20. We are also not inclined to accept the submission of the appellant that there can be no distinction in the pay scales between the employees working at Headquarters and the employees working at the institutional level. It is a matter of record that the employees working at Headquarters are governed by a completely different set of rules. Even the hierarchy of the posts and the channels of promotion are different. Also, merely because any two posts at the Headquarters and the institutional level have the same nomenclature would not necessarily require that the pay scales on the two posts should also be the same. In our opinion, the prescription of two different pay scales would not violate the principle of equal pay for equal work. Such action would not be arbitrary or violate Articles 14, 16 and 39D of the Constitution of India.

It is for the employer to categorize the posts and to prescribe the duties of each post. There cannot be any straitjacket formula for holding that two posts having the same nomenclature would have to be given the same pay scale. Prescription of pay scales on particular posts is a very complex exercise. It requires assessment of the nature and quality of the duties performed and the responsibilities shouldered by the incumbents on different posts. Even though, the two posts may be referred to by the same name, it would not lead to the necessary inference that the posts are identical in every manner. These are matters to be assessed by expert bodies like the employer or the Pay Commission. Neither the Central Administrative Tribunal nor a Writ Court would normally venture to substitute its own opinion for the opinions rendered by the experts. The Tribunal or the Writ Court would lack the necessary expertise undertake the complex exercise of equation of posts or the pay scales.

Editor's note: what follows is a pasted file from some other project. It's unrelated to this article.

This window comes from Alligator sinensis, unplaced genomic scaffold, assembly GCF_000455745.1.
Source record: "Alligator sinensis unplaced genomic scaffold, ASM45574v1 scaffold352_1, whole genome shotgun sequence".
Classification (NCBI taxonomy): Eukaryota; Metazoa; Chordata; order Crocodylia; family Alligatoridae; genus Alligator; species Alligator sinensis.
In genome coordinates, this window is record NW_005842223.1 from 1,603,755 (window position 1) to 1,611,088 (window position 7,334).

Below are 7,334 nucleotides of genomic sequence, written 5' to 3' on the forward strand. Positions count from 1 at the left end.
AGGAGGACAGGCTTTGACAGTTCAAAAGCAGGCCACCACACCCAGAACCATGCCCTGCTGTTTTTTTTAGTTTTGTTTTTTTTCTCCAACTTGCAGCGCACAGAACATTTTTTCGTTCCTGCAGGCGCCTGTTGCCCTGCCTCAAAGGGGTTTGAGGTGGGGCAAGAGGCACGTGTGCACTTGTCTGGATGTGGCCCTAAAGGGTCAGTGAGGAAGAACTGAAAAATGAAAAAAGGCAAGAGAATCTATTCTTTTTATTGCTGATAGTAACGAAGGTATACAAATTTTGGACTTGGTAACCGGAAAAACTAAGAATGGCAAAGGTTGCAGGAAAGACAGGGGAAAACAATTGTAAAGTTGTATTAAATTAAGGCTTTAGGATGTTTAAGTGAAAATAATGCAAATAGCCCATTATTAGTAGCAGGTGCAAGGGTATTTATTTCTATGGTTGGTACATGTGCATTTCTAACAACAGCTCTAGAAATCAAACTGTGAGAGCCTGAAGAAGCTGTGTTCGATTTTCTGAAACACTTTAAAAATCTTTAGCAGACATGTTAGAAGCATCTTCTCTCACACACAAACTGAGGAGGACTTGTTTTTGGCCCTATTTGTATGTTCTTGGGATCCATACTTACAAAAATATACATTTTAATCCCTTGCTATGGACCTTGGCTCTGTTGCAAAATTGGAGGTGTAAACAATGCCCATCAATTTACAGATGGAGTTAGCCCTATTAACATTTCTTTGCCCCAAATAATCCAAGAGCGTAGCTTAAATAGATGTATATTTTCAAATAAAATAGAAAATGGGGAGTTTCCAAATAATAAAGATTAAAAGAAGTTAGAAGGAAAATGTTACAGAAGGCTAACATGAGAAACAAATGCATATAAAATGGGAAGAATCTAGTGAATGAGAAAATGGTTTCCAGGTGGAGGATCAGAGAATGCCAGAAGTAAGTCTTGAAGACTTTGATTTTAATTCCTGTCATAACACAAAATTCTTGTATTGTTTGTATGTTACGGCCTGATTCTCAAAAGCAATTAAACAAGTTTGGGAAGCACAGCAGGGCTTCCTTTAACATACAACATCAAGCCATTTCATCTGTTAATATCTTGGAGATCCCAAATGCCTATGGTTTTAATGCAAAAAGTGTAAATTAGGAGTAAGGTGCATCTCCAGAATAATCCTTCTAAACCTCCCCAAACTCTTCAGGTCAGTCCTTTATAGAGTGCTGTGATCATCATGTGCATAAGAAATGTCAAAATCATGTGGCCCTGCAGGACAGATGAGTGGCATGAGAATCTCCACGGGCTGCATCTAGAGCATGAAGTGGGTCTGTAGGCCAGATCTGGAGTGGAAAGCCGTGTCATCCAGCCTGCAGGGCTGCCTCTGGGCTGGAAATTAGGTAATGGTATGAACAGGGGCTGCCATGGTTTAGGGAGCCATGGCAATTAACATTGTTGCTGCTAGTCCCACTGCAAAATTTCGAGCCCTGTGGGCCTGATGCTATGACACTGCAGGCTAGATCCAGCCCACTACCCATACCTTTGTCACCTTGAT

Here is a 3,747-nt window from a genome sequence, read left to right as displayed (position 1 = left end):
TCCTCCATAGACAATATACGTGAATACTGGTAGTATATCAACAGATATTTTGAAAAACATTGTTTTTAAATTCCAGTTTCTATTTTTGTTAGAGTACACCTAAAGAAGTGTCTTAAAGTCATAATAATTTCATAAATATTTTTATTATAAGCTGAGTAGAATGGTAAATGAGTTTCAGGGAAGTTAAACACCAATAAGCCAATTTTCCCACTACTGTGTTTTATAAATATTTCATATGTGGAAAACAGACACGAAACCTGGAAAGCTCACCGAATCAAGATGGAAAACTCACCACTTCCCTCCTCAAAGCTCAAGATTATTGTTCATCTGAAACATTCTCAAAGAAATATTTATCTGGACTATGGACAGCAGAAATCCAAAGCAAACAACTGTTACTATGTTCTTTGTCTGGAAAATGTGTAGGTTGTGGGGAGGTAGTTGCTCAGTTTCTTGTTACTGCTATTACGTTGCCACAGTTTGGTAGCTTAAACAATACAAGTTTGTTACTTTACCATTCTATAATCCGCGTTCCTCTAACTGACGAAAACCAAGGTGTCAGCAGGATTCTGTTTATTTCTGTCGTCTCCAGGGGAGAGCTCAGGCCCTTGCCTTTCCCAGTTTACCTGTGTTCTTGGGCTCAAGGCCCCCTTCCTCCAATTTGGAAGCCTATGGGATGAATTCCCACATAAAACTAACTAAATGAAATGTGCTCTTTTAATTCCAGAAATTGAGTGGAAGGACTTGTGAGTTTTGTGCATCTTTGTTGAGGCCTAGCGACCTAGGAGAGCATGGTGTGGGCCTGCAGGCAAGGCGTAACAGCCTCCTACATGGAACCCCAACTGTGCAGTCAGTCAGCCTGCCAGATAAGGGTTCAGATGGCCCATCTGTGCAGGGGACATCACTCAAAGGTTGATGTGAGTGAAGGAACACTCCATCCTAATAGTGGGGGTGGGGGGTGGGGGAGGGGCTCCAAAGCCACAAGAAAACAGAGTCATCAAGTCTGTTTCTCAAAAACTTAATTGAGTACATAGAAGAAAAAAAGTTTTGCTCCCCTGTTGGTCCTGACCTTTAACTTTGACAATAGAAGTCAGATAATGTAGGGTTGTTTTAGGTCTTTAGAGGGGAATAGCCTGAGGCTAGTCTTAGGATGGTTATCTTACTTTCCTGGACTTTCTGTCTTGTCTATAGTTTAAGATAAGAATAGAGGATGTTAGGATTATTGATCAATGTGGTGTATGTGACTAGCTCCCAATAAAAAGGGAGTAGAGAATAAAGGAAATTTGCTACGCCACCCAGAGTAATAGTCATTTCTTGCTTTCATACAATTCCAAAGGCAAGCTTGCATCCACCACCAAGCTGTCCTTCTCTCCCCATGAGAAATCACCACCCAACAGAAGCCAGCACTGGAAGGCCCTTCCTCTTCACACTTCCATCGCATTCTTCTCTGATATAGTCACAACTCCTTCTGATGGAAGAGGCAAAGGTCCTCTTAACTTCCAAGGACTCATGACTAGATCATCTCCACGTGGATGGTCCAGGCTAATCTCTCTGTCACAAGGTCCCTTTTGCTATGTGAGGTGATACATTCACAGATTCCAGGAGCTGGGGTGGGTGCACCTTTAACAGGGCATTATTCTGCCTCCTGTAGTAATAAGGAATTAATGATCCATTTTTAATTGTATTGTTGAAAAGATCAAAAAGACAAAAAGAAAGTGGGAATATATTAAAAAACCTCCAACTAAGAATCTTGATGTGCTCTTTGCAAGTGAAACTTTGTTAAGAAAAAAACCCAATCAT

20-A. In expressing the aforesaid opinion, we are fortified by the observations made by this Court in State of Punjab Vs. Surjit Singh.[4] In this case, upon review of a large number of judicial precedents relating to the principle of 'equal pay for equal work', this Court observed as follows:

"19. Undoubtedly, the doctrine of 'equal pay for equal work' is not an abstract doctrine and is capable of being enforced in a court of law. But equal pay must be for equal work of equal value. The principle of 'equal pay for equal work' has no mechanical application in every case. Article 14 permits reasonable classification based on qualities or characteristics of persons recruited and grouped together, as against those who were left out. Of course, the qualities or characteristics must have a reasonable relation to the object sought to be achieved. In service matters, merit or experience can be a proper basis for classification for the purposes of pay in order to promote efficiency in administration.

A higher pay scale to avoid stagnation or resultant frustration for lack of promotional avenues is also an acceptable reason for pay differentiation. A mere nomenclature designating a person as say a carpenter or a craftsman is not enough to come to the conclusion that he is doing the same work as another carpenter or craftsman in regular service. The quality of work which is produced may be different and even the nature of work assigned may be different. It is not just a comparison of physical activity. The application of the principle of 'equal pay for equal work' requires consideration of various dimensions of a given job.

The accuracy required and the dexterity that the job may entail may differ from job to job. It cannot be judged by the mere volume of work. There may be qualitative difference as regards reliability and responsibility. Functions may be the same but the responsibilities make a difference. Thus normally the applicability of this principle must be left to be evaluated and determined by an expert body. These are not matters where a writ court can lightly interfere. Normally a party claiming equal pay for equal work should be required to raise a dispute in this regard. In any event, the party who claims equal pay for equal work has to make necessary averments and prove that all things are equal. Thus, before any direction can be issued by a court, the court must first see that there are necessary averments and there is a proof."

(Emphasis supplied)

21. In our opinion, the aforesaid observations would be a complete answer to all the submissions made by the appellant.

22. For the aforesaid reasons, we see no merit in this appeal and the same is dismissed.

.........................................J. [Surinder Singh Nijjar]

.........................................J. [H.L.Gokhale]

New Delhi;

September 25, 2012.